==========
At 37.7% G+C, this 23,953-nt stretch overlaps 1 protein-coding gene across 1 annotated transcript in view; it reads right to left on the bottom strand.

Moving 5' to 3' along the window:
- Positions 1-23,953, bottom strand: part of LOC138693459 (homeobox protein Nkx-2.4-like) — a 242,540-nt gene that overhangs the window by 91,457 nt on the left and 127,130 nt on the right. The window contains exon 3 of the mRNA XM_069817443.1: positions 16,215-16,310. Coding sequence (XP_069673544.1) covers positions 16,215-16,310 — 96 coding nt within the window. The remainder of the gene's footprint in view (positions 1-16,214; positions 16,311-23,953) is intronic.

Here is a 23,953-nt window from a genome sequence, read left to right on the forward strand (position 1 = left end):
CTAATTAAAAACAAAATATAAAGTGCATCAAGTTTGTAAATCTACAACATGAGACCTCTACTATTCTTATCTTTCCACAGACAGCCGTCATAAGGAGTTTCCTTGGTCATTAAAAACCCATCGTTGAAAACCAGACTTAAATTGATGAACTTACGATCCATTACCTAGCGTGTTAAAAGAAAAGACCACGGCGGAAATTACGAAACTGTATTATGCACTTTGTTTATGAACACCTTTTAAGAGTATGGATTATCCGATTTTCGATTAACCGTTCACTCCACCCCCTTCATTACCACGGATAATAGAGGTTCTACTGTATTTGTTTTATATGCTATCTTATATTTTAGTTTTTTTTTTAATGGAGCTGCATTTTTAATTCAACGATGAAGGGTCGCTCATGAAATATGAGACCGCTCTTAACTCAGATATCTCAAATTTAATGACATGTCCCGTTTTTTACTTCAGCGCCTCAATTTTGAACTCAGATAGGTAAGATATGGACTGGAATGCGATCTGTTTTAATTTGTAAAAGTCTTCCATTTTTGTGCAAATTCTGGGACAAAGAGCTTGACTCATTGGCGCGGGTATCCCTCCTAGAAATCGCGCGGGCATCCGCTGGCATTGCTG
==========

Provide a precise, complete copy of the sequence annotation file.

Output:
At 37.7% G+C, this 23,953-nt stretch overlaps 1 protein-coding gene across 1 annotated transcript in view; it reads right to left on the bottom strand.

Moving 5' to 3' along the window:
- Positions 1-23,953, bottom strand: part of LOC138693459 (homeobox protein Nkx-2.4-like) — a 242,540-nt gene that overhangs the window by 91,457 nt on the left and 127,130 nt on the right. The window contains exon 3 of the mRNA XM_069817443.1: positions 16,215-16,310. Coding sequence (XP_069673544.1) covers positions 16,215-16,310 — 96 coding nt within the window. The remainder of the gene's footprint in view (positions 1-16,214; positions 16,311-23,953) is intronic.

Here is a 23,953-nt window from a genome sequence, read left to right on the forward strand (position 1 = left end):
CTAATTAAAAACAAAATATAAAGTGCATCAAGTTTGTAAATCTACAACATGAGACCTCTACTATTCTTATCTTTCCACAGACAGCCGTCATAAGGAGTTTCCTTGGTCATTAAAAACCCATCGTTGAAAACCAGACTTAAATTGATGAACTTACGATCCATTACCTAGCGTGTTAAAAGAAAAGACCACGGCGGAAATTACGAAACTGTATTATGCACTTTGTTTATGAACACCTTTTAAGAGTATGGATTATCCGATTTTCGATTAACCGTTCACTCCACCCCCTTCATTACCACGGATAATAGAGGTTCTACTGTATTTGTTTTATATGCTATCTTATATTTTAGTTTTTTTTTTAATGGAGCTGCATTTTTAATTCAACGATGAAGGGTCGCTCATGAAATATGAGACCGCTCTTAACTCAGATATCTCAAATTTAATGACATGTCCCGTTTTTTACTTCAGCGCCTCAATTTTGAACTCAGATAGGTAAGATATGGACTGGAATGCGATCTGTTTTAATTTGTAAAAGTCTTCCATTTTTGTGCAAATTCTGGGACAAAGAGCTTGACTCATTGGCGCGGGTATCCCTCCTAGAAATCGCGCGGGCATCCGCTGGCATTGCTG